Garrett’s book is an elegy for that generation—perhaps the last one able to take something like a vibrant literary culture for granted.

So: I knew Taylor, though a very long time ago, and I have admired his work ever since I read some of it as an undergraduate. I am now roughly the age Taylor was when he died. Garrett thinks of his work as a “geezer novel,” and in fact uses the distressing word “geezer” again and again. He was old when he wrote it, and Taylor had died. So had an entire generation of writers, the contemporaries of both men, and the book is an elegy for that generation—perhaps the last one able to take something like a vibrant literary culture for granted. As we watch “literary fiction” dying off through the course of the narrative—a situation where John Grissom becomes a villain and Robert Pinsky reading poems on TV a joke—we realize that the literary generation to which Garrett, Taylor, Toomer, and Carver belong is, also, the last of the writers to have fought in World War II or Korea, after which the norm became “small war / on the heels of small war,” as Robert Lowell wrote.

Carver, Garrett reveals, had a naval career during which he suffered constant illness and absolute terror on convoy escort ships always vulnerable to torpedoes fired from German submarines. He never writes a word about these experiences and only speaks about them to the few friends who would understand—like Toomer. Garrett, who, like Toomer, was in Korea as an enlisted man, and who wrote a biography of James Jones, author of From Here to Eternity and The Thin Red Line, knows from the biography he is reading, if not from Taylor himself, that his neighbor shipped as sergeant first to Northern Ireland during World War II, and then to a camp near London. Following the Normandy invasion and the Battle of the Bulge, Taylor escaped active fighting on the continent when, due to a minor scandal involving his commander, the order for a deployment in which he would have been included was unexpectedly rescinded. On V-E Day, he was still in London, “reading the works of Trollope” and writing “Allegiance,” in which an American soldier visits an expatriate aunt in England and “feels [himself] still a prisoner in [his mother’s] parlor at Nashville.” As he prepared to return home, he was on the verge of writing some of his best early work.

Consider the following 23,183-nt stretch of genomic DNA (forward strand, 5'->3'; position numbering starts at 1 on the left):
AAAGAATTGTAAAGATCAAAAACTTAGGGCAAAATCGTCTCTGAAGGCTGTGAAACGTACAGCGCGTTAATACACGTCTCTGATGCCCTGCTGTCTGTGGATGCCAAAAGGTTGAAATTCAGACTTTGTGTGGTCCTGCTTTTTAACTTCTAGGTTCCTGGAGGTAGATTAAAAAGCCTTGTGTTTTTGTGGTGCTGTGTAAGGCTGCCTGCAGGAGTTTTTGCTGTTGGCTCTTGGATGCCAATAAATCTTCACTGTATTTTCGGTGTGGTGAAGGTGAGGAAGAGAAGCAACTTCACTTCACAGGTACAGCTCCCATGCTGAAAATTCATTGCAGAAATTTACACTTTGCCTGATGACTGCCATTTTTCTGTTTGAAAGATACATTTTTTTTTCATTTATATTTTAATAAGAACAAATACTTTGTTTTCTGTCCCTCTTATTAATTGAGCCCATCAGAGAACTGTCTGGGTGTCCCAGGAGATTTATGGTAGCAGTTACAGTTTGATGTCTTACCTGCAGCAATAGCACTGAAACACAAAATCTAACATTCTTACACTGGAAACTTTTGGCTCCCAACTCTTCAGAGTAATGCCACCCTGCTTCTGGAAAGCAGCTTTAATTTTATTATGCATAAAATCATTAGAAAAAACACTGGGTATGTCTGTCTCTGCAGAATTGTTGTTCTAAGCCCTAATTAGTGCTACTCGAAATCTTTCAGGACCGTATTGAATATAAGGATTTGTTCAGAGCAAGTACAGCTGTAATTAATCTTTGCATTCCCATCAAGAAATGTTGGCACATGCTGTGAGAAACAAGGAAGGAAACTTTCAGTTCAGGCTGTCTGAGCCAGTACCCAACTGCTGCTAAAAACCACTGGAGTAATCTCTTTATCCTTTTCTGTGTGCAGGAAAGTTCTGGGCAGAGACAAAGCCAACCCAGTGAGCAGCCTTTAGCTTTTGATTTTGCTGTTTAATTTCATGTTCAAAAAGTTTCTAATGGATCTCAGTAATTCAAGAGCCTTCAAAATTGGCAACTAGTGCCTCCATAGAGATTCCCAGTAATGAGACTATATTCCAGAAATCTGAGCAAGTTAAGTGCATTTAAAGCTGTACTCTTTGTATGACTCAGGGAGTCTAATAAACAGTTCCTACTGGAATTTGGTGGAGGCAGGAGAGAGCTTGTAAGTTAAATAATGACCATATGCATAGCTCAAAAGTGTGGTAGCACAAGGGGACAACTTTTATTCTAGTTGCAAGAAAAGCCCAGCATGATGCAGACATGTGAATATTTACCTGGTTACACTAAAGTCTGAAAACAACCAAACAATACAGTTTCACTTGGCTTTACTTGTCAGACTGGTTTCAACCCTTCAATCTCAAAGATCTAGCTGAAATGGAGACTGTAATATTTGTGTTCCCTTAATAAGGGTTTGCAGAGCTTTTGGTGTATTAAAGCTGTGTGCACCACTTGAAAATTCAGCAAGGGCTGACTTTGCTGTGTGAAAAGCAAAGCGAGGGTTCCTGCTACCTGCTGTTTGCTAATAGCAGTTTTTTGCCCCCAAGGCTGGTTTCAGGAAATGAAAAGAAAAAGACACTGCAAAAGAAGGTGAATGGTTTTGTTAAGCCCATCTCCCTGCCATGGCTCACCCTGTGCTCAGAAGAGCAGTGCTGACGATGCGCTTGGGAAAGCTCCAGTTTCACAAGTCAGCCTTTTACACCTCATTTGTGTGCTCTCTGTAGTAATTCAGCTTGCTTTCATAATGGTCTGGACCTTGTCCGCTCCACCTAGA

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AT THIS POINT, as I write, there is a heavy thunk on my front porch. It’s the delivery I’ve been waiting for—two gorgeous volumes in the Library of America series, Peter Taylor’s Complete Stories—volume 1: 1938–1959 and volume 2: 1960–1992. So Taylor is canonized in the American Plèiade. But is he read? Not by many. Taylor, who was once revered as “the American Chekhov” and whose earlier volume of Collected Stories was called by Joyce Carol Oates “one of the major works of our literature,” gets somehow lost among other southern writers, all of them women more or less of his generation, when most readers choose stories by Eudora Welty, Carson McCullers, Flannery O’Connor, or Katherine Anne Porter over his own. Among post-Faulkner males, he may be remembered as a junior member of the Southern Agrarians who taught him—Ransom, Tate, and Penn Warren. Once he got to the University of Virginia as writer-in-residence, he actually lived in a house once owned by Faulkner himself. He must have felt the burden of that. But I knew him, not in the South, but in the Midwest, where he came to Ohio State during a brief period itself interrupted by a year in Paris, about which he wrote one of his best stories, “Je Suis Perdu.” Among other things, that beautiful story is about a writer who has come to Paris too late—too late in the century, and too late in his own life. He is no longer thirty, and it is no longer the 1920s. But what did he do to deserve Columbus, Ohio? (As for me, I was born there, so I had no choice.)

The first thing I do with the vast number of pages in the LOA edition is to scan both the table of contents and the notes to discover what Taylor actually wrote when he was in Columbus—on the east side of town, to be exact, in Bexley, where some of the old money and the two prestigious private schools resided at the time. As far as I can make out, there is only one story written in Columbus and about Columbus, “At the Art Theater,” a short piece rejected, as many others were soon to be, by the New Yorker, with which journal he continued to have a “first reading” agreement and whose bankrolled largesse allowed him to ask for $1,000 on a fairly regular basis even when he wasn’t doing his best writing and when the editors began thinking he might even be something of a liability, a genteel white southern gentlemen who, like the Agrarians, had a disturbing nostalgia for the Old South and whose black characters were mostly servants or ancient retainers among some old households, almost apparitions living in and around the old Logan place in “Miss Leonora When Last Seen.” Anyway, I open volume 2 to “At the Art Theater.”